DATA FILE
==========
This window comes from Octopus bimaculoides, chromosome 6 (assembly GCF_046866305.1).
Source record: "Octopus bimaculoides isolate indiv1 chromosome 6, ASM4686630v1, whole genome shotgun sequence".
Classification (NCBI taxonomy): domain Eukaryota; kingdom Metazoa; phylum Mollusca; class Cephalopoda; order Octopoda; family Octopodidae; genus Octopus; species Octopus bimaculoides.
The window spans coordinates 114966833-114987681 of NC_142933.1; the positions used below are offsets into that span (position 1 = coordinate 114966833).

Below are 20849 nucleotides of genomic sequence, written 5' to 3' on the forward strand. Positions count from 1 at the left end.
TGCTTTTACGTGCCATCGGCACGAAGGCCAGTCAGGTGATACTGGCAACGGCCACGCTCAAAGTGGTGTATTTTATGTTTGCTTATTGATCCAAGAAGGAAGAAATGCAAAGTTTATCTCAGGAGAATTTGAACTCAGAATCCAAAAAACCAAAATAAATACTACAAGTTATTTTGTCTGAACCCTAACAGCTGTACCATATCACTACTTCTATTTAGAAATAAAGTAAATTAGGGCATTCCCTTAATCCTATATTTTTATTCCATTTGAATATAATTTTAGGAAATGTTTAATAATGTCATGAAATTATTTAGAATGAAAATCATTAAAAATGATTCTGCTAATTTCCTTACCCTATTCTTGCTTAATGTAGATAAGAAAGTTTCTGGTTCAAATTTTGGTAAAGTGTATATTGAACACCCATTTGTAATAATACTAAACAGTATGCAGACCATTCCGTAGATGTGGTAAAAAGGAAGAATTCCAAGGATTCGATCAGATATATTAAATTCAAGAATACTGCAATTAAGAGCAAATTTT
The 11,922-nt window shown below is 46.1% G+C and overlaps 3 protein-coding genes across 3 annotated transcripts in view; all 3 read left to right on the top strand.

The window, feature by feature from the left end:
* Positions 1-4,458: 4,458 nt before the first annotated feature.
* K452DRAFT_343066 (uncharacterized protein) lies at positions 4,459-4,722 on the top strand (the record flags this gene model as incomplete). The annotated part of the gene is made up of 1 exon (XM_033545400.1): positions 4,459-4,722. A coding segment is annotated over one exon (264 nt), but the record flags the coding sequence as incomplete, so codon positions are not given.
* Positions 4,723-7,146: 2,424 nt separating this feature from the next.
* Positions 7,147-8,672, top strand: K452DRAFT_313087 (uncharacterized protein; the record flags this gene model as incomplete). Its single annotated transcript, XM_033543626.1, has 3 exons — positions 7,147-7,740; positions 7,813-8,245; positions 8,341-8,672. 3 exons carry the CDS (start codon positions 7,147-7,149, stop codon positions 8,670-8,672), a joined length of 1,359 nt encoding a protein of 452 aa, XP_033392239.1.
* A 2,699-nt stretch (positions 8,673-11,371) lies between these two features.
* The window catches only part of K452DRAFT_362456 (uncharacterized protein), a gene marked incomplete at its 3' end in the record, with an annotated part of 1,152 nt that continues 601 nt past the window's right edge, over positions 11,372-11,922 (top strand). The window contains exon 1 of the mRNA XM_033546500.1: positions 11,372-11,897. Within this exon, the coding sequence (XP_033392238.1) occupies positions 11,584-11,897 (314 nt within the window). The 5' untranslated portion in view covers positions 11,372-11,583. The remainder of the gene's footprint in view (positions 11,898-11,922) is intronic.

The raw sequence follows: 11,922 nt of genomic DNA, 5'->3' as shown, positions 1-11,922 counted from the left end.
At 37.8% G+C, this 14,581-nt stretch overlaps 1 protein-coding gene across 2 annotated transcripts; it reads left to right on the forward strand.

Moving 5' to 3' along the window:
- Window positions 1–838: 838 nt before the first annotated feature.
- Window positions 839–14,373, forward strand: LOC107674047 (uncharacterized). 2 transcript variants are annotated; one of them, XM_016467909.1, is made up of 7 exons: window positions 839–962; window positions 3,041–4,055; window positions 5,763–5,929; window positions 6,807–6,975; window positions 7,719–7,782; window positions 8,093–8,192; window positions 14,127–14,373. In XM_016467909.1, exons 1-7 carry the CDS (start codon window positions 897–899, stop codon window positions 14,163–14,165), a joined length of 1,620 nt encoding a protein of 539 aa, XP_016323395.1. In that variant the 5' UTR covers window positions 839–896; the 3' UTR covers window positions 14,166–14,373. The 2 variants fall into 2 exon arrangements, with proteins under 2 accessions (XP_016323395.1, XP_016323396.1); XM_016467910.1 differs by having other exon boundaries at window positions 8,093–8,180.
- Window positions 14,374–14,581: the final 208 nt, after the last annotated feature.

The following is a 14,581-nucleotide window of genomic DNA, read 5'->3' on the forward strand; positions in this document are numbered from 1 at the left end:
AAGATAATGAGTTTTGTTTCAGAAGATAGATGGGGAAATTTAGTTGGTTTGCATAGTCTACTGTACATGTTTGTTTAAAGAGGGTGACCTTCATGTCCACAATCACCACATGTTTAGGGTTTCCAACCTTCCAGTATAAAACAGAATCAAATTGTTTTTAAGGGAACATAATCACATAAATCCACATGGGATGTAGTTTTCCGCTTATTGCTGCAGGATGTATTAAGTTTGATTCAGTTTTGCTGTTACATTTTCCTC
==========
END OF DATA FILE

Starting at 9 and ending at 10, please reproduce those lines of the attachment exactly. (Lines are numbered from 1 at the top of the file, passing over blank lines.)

* Positions 1-4,458: 4,458 nt before the first annotated feature.
* K452DRAFT_343066 (uncharacterized protein) lies at positions 4,459-4,722 on the top strand (the record flags this gene model as incomplete). The annotated part of the gene is made up of 1 exon (XM_033545400.1): positions 4,459-4,722. A coding segment is annotated over one exon (264 nt), but the record flags the coding sequence as incomplete, so codon positions are not given.